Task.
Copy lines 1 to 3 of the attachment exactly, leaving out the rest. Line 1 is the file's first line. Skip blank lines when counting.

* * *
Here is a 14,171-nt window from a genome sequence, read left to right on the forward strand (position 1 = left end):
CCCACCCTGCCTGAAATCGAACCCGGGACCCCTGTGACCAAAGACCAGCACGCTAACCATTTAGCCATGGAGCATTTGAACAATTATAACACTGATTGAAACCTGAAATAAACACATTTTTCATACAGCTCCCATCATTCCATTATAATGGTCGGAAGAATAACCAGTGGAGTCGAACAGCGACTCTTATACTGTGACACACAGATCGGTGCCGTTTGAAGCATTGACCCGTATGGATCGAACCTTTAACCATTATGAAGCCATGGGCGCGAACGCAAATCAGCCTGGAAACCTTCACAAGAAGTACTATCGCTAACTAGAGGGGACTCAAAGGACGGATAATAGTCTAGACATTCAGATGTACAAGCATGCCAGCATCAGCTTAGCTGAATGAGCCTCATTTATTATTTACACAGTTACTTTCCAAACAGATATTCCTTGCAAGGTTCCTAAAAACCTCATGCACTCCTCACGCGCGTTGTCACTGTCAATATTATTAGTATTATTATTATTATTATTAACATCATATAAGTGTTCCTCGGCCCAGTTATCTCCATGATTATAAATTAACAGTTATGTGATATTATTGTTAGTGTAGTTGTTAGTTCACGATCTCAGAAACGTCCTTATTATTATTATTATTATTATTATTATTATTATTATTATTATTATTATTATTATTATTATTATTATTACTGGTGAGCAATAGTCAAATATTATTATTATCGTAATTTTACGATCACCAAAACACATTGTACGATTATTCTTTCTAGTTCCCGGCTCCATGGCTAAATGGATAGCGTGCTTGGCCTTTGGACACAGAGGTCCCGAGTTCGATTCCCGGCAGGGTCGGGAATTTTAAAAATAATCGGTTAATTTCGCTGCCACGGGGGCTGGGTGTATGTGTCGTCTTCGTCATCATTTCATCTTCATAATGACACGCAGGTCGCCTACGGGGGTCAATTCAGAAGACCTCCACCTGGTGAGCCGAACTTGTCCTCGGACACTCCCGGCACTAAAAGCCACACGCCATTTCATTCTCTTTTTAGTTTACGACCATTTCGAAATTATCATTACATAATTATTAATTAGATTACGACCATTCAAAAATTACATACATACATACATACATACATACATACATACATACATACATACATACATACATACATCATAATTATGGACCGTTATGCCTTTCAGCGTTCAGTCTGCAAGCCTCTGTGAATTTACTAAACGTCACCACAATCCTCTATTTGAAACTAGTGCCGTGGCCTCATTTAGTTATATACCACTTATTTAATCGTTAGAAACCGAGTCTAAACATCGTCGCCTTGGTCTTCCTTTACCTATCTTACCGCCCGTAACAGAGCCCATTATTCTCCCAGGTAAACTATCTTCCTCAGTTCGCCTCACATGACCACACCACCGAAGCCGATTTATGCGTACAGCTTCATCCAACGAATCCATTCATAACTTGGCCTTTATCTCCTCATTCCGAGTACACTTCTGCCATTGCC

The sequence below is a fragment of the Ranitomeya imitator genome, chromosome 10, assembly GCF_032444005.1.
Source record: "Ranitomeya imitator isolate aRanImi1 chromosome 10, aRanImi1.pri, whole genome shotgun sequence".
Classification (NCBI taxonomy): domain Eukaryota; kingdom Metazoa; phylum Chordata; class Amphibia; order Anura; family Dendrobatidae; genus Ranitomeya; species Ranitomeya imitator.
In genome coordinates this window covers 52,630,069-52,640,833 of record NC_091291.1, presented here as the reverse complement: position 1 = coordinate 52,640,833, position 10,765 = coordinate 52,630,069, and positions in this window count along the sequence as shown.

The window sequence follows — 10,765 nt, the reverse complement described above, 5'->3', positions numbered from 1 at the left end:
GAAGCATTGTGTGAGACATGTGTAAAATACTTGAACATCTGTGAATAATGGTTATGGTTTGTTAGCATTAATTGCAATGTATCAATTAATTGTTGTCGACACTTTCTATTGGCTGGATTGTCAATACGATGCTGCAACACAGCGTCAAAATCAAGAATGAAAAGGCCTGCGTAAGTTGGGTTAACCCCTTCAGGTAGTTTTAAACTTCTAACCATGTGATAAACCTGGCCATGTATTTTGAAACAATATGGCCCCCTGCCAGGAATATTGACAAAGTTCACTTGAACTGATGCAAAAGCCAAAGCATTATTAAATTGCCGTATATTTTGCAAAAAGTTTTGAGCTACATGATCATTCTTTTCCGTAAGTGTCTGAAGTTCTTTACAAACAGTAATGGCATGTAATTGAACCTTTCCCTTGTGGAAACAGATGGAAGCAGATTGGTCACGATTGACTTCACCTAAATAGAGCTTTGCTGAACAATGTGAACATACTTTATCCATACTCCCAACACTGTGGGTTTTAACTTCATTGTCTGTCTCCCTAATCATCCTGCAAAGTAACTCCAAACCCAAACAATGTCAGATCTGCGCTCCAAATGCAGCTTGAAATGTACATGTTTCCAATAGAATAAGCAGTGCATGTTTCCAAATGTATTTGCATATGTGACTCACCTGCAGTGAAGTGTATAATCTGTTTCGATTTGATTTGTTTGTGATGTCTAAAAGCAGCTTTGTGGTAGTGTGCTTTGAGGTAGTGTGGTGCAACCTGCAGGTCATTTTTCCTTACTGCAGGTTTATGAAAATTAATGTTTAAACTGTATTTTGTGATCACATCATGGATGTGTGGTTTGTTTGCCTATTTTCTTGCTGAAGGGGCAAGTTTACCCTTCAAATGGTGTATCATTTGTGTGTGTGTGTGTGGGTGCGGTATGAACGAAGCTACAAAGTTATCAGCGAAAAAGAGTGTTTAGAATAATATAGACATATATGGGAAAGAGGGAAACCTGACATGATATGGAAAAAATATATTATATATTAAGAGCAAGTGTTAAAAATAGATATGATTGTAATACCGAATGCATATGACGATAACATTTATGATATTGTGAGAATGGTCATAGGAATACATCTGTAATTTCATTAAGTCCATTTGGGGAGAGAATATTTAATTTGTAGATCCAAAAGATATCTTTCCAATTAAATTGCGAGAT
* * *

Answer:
Here is a 14,171-nt window from a genome sequence, read left to right on the forward strand (position 1 = left end):
CCCACCCTGCCTGAAATCGAACCCGGGACCCCTGTGACCAAAGACCAGCACGCTAACCATTTAGCCATGGAGCATTTGAACAATTATAACACTGATTGAAACCTGAAATAAACACATTTTTCATACAGCTCCCATCATTCCATTATAATGGTCGGAAGAATAACCAGTGGAGTCGAACAGCGACTCTTATACTGTGACACACAGATCGGTGCCGTTTGAAGCATTGACCCGTATGGATCGAACCTTTAACCATTATGAAGCCATGGGCGCGAACGCAAATCAGCCTGGAAACCTTCACAAGAAGTACTATCGCTAACTAGAGGGGACTCAAAGGACGGATAATAGTCTAGACATTCAGATGTACAAGCATGCCAGCATCAGCTTAGCTGAATGAGCCTCATTTATTATTTACACAGTTACTTTCCAAACAGATATTCCTTGCAAGGTTCCTAAAAACCTCATGCACTCCTCACGCGCGTTGTCACTGTCAATATTATTAGTATTATTATTATTATTATTAACATCATATAAGTGTTCCTCGGCCCAGTTATCTCCATGATTATAAATTAACAGTTATGTGATATTATTGTTAGTGTAGTTGTTAGTTCACGATCTCAGAAACGTCCTTATTATTATTATTATTATTATTATTATTATTATTATTATTATTATTATTATTATTATTATTATTATTACTGGTGAGCAATAGTCAAATATTATTATTATCGTAATTTTACGATCACCAAAACACATTGTACGATTATTCTTTCTAGTTCCCGGCTCCATGGCTAAATGGATAGCGTGCTTGGCCTTTGGACACAGAGGTCCCGAGTTCGATTCCCGGCAGGGTCGGGAATTTTAAAAATAATCGGTTAATTTCGCTGCCACGGGGGCTGGGTGTATGTGTCGTCTTCGTCATCATTTCATCTTCATAATGACACGCAGGTCGCCTACGGGGGTCAATTCAGAAGACCTCCACCTGGTGAGCCGAACTTGTCCTCGGACACTCCCGGCACTAAAAGCCACACGCCATTTCATTCTCTTTTTAGTTTACGACCATTTCGAAATTATCATTACATAATTATTAATTAGATTACGACCATTCAAAAATTACATACATACATACATACATACATACATACATACATACATACATACATACATACATACATCATAATTATGGACCGTTATGCCTTTCAGCGTTCAGTCTGCAAGCCTCTGTGAATTTACTAAACGTCACCACAATCCTCTATTTGAAACTAGTGCCGTGGCCTCATTTAGTTATATACCACTTATTTAATCGTTAGAAACCGAGTCTAAACATCGTCGCCTTGGTCTTCCTTTACCTATCTTACCGCCCGTAACAGAGCCCATTATTCTCCCAGGTAAACTATCTTCCTCAGTTCGCCTCACATGACCACACCACCGAAGCCGATTTATGCGTACAGCTTCATCCAACGAATCCATTCATAACTTGGCCTTTATCTCCTCATTCCGAGTACACTTCTGCCATTGCC

The sequence below is a fragment of the Ranitomeya imitator genome, chromosome 10, assembly GCF_032444005.1.